G8: World Leaders Fail to Agree on Specific Target for Climate Cuts

A general view of the round table session during the G8 summit in L'Aquila, Italy July 9, 2009. Leaders of the world's richest nations and major developing powers meet on Thursday to seek common ground on global warming and international trade, with the poorer countries seeking concessions. REUTERS/Stephane de Sakutin/POOL (ITALY POLITICS)

G8: World Leaders Fail to Agree on Specific Target for Climate Cuts

World leaders, including the developing nations, yesterday committed themselves only to "substantially reducing global emissions by 2050", but failed to agree a specific target, according to a draft of the communique due to be issued later today.

The draft states: "We recognise the scientific view that the increase in global average temperature above pre-industrial levels ought not to exceed two degrees centigrade."

The draft is due to be issued by the Major Economies Forum under the chairmanship of Barack Obama. The MEF contributes 80% of world emissions.

The lack of a substantive agreement, other than the desire to keep global temperatures down, leaves world leaders facing daunting negotiations to reach agreement at the Copenhagen conference in December, which is due to set the entire climate change framework covering the period from 2012 to 2050.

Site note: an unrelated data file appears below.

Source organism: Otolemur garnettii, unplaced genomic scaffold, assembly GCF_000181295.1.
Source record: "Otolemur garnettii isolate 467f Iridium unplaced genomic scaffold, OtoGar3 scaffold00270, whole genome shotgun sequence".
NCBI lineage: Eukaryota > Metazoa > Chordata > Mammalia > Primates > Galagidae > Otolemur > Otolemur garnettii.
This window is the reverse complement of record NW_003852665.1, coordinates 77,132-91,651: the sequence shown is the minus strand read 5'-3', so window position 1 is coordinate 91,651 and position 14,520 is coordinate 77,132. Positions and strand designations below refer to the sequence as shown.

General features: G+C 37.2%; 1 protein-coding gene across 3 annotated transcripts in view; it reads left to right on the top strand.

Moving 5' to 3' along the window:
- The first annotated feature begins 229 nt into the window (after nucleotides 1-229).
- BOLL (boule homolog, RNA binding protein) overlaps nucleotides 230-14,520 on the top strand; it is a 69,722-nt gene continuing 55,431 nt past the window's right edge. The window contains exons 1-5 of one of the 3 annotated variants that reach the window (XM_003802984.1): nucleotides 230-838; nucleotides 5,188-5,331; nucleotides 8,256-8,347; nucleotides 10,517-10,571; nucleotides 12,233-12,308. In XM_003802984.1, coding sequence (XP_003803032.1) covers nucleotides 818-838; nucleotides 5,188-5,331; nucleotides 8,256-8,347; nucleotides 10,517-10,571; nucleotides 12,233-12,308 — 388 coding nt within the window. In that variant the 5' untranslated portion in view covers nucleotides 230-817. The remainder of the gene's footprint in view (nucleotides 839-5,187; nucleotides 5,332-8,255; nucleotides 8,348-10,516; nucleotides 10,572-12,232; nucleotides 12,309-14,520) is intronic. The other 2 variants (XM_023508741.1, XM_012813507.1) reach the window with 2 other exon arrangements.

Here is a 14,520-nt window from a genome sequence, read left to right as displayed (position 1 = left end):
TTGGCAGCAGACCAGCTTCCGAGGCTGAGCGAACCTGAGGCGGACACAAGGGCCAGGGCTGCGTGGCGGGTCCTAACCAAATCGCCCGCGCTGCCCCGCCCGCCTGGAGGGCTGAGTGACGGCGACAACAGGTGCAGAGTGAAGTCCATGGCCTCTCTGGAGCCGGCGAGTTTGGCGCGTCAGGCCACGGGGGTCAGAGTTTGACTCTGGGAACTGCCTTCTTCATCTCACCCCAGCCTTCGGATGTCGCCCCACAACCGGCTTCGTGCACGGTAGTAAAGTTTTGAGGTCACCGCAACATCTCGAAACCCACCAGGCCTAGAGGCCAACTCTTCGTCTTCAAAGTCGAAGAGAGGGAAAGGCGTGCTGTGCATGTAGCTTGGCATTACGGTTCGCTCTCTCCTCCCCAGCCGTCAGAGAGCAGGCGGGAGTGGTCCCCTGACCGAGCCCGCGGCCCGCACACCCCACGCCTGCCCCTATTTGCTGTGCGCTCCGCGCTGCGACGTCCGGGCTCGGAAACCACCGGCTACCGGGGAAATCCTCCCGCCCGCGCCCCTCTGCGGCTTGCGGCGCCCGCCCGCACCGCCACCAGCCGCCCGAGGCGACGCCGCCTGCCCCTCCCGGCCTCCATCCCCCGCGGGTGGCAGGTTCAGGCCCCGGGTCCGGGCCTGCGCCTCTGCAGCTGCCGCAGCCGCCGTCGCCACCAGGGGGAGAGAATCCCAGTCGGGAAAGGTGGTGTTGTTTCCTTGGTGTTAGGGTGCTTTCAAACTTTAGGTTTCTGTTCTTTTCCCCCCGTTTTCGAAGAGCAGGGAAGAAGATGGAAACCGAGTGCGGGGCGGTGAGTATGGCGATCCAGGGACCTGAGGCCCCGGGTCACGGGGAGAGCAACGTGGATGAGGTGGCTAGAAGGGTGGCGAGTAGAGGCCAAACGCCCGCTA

Developed nations, according to the draft, agree to work in the run-up to the UN Copenhagen conference in December "to identify a global goal for substantially reducing global emissions by 2050". In a weak reference to the need for interim targets for 2020 emission cuts, the draft simply states the global goal will be regularly reviewed.

The statement does not commit either developed or developing nations to the worldwide 50% cuts target by 2050 agreed by the G8 on Wednesday. The language agreed jointly on 2C in today's draft is exactly the same as that deployed by the G8 nations on Wednesday.

The draft statement also states that "the financial resources for mitigation and adaptation will need to be scaled up urgently and substantially and should involve mobilising resources to support developing countries".

But no figure is given for the scale of resources required in the communique. Green and aid groups suggest that as much as $150bn per year in additional funds will be required to help developing countries respond to the effect of climate change. A lot of this money would be privately funded green technology transferred to developing nations, or cash raised from the nascent carbon market.

They also derided today's draft statement, with Tearfund warning: "This rolling dialogue points to the opposite direction to urgency and must not continue. We now have to wait until the UN September meetings when the heads of state will gather once again."

The developing countries are refusing to commit themselves to specific target cuts at this stage partly because they do not know what proportion of the burden of cutting emissions will be taken in the interim.

Developing nations such as Mexico want the rich countries to commit themselves to 40% carbon cuts by 2020, against a baseline of 1990 levels, so that developing countries do not have to take responsibility for the industrialisation of the rich.

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